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TRAFFIC report shows bile trade out of control

It’s been a long time coming, but well worth the wait. An impressive and explosive new report by TRAFFIC (the wildlife trade monitoring network) reveals a trade out of control with the message: “Illegal bear bile trade rampant in Asia”.

This long-awaited report, “Pills, Vials, Powders and Flakes: The bear bile trade in Asia”, offers positive proof that “the poaching and illegal trade of bears, driven largely by the demand for bile used in traditional medicine and folk remedies, continues unabated across Asia on a large scale.”

Helped by some generous friends across the world, Animals Asia was able to direct funds to this ground-breaking initiative and contributed important information in respect of China and Vietnam.

Today the report exposes a “complex and robust trade in bear products” with “mainland China the most commonly reported place of origin for these products across the region”.

Thirteen places were surveyed, plus several bear farms in Laos, Myanmar and Vietnam. All traditional medicine (TM) shops in all places, except Macau, had bear bile for sale. All places except mainland China and Taiwan had significant amounts of bear bile sourced internationally. China was the largest producer, with seven countries selling significant amounts of products originating from there.

TRAFFIC made the point that any country (apart from Korea) with farms was both a producer and consumer of bear bile and so concluded that bear farms failed to fulfil any kind of conservation role, as pressures on wild populations and a steady demand for bear bile persist in Asia. Many of the products were wild sourced, again refuting the efficacy of bear farming practices as a conservation measure that alleviates pressure on wild populations by providing farmed bile.

There were some surprises too when the paper stated that Hong Kong’s bile was reported to be from Japan, and bile found in Korea was reported to be from the wild in Russia. So while the shops in Korea are apparently not selling bear bile from China and Vietnam, we do know that the Chinese and Vietnamese farms themselves are doing a roaring trade from Korean tourists who are smuggling bile back into the country illegally.

One major concern for TRAFFIC is the expanding trade and number of bear farms in Laos and Myanmar (ex Burma), and naturally this is on our radar too. TRAFFIC found 102 bears on four farms in Laos (98 moon bears and four sun bears) and consequently some urgent intervention and enforcement is required to plug this emerging source of bile.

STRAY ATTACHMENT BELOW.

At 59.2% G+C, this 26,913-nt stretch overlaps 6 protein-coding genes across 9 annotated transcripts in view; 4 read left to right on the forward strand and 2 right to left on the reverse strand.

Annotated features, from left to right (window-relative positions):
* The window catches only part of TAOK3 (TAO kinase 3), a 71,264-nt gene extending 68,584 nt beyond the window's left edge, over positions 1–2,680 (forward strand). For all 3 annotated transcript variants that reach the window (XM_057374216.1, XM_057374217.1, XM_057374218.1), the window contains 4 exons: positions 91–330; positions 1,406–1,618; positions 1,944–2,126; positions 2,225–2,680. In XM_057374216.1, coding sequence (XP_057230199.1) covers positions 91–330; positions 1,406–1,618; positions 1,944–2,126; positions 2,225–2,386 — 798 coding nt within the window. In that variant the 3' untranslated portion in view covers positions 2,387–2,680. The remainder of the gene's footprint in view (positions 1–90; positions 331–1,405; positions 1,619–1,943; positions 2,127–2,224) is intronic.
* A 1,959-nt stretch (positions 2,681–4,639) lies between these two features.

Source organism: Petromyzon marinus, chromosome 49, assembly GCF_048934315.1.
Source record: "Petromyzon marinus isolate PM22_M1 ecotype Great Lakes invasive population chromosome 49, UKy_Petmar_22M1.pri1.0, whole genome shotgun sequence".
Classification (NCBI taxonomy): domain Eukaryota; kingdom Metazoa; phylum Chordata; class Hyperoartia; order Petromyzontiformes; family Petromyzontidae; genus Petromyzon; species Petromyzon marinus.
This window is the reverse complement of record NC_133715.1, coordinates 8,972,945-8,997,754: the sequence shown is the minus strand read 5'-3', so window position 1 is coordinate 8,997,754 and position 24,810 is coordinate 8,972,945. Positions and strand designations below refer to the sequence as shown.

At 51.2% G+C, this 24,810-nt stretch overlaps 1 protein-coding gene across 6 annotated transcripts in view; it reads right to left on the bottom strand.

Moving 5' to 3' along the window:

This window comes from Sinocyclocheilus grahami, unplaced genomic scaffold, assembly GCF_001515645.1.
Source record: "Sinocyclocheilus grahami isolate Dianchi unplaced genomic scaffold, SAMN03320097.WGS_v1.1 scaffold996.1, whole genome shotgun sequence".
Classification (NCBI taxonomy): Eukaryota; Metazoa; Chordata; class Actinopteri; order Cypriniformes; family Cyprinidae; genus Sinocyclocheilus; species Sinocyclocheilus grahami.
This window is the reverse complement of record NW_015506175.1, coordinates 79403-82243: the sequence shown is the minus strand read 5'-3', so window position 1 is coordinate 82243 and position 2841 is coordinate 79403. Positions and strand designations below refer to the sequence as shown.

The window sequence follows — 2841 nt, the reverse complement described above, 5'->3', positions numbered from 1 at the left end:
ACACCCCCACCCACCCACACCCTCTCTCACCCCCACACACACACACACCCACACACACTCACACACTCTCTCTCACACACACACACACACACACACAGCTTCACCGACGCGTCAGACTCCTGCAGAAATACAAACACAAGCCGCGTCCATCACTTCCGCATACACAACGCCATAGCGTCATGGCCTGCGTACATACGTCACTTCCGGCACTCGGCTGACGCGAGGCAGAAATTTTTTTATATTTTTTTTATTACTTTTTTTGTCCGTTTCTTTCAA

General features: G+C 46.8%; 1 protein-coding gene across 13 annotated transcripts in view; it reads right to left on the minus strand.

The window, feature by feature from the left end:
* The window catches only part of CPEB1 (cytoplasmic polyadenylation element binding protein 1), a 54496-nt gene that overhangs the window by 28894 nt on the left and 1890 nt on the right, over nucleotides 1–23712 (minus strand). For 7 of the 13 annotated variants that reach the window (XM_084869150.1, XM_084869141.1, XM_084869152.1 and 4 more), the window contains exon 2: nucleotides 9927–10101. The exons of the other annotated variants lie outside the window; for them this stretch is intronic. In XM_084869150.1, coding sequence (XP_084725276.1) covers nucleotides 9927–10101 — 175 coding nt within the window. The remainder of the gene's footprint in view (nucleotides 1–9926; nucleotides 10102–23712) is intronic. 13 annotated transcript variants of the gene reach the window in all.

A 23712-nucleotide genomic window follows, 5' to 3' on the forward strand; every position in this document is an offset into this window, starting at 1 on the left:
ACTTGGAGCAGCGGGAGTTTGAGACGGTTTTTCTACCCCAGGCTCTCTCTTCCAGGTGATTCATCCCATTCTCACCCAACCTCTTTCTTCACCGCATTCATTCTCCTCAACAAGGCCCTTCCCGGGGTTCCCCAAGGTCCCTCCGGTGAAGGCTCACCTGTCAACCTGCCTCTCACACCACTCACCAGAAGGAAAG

Japan, interestingly, saw four bear parks visited, with the park spokespeople all saying they incinerated their bears when they died. Only one park admitted selling bile products, which they said originated from wild bears. Sadly, the laws in Japan allow hunting of wild bears as dangerous animals......

Clearly then, CITES regulations are being ignored and national regulations are unenforced as raw bile, bile products, gall bladders and live bears are commonly traded across international boarders. TRAFFIC’s recommendations were that markets selling illegal bear products should be closed down, and greater enforcement was needed throughout Asia.

They also recommended that the Association of South East Asian Nations Wildlife enforcement Network (ASEANWEN) and partner members of the International Consortium on Combating Wildlife Crime (ICCWC), which consists of CITES Secretariat, Interpol, United Nations Office on Drugs and Crime, World Customs Organisation and the World Bank, join together as a united force against the trade.

TRAFFIC emphasised that enforcement and seizure information needed to be shared, and illegal bear farms should be closed. We would go one step further by suggesting that ALL farms must urgently be investigated in both China and Vietnam, in order that the inevitable illegal practices are exposed and the farms finally closed down.

And, sensibly, TRAFFIC is recommending various education campaigns by NGOs to raise awareness and encourage the local community to help protect bears. This would include hotlines so that the public can be encouraged to report illegal hunting and trading of bears.

Again, one of the major conclusions to be drawn from the report was that Chinese bear farmers are clearly circumventing the regulations and exporting bear bile illegally, in an industry that is out of control. As China is reported to be the most common place of origin for bear bile products across the region, we encourage the authorities to end the gross exploitation of the country’s endangered and charismatic bears by a few greedy opportunists, who are hindering conservation and welfare efforts.

See our full story here.

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